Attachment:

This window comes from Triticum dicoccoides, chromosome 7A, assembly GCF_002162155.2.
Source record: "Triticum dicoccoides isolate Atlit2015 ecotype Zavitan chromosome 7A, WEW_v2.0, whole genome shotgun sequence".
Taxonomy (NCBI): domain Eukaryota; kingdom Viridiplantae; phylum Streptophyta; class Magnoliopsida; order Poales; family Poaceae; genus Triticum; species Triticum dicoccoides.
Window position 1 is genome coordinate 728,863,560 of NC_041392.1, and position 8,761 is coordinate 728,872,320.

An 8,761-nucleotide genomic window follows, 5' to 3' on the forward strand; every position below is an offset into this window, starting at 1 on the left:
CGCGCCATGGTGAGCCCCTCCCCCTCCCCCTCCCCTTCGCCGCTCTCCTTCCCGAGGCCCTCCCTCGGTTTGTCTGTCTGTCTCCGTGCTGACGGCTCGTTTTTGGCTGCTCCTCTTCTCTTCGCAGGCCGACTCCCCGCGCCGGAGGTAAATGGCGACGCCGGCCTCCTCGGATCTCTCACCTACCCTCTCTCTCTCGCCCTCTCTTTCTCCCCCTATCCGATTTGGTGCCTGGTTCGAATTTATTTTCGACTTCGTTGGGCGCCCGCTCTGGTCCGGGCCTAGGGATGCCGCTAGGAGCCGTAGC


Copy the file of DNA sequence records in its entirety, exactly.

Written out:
This window comes from Triticum dicoccoides, chromosome 7A, assembly GCF_002162155.2.
Source record: "Triticum dicoccoides isolate Atlit2015 ecotype Zavitan chromosome 7A, WEW_v2.0, whole genome shotgun sequence".
Taxonomy (NCBI): domain Eukaryota; kingdom Viridiplantae; phylum Streptophyta; class Magnoliopsida; order Poales; family Poaceae; genus Triticum; species Triticum dicoccoides.
Window position 1 is genome coordinate 728,863,560 of NC_041392.1, and position 8,761 is coordinate 728,872,320.

An 8,761-nucleotide genomic window follows, 5' to 3' on the forward strand; every position below is an offset into this window, starting at 1 on the left:
CGCGCCATGGTGAGCCCCTCCCCCTCCCCCTCCCCTTCGCCGCTCTCCTTCCCGAGGCCCTCCCTCGGTTTGTCTGTCTGTCTCCGTGCTGACGGCTCGTTTTTGGCTGCTCCTCTTCTCTTCGCAGGCCGACTCCCCGCGCCGGAGGTAAATGGCGACGCCGGCCTCCTCGGATCTCTCACCTACCCTCTCTCTCTCGCCCTCTCTTTCTCCCCCTATCCGATTTGGTGCCTGGTTCGAATTTATTTTCGACTTCGTTGGGCGCCCGCTCTGGTCCGGGCCTAGGGATGCCGCTAGGAGCCGTAGC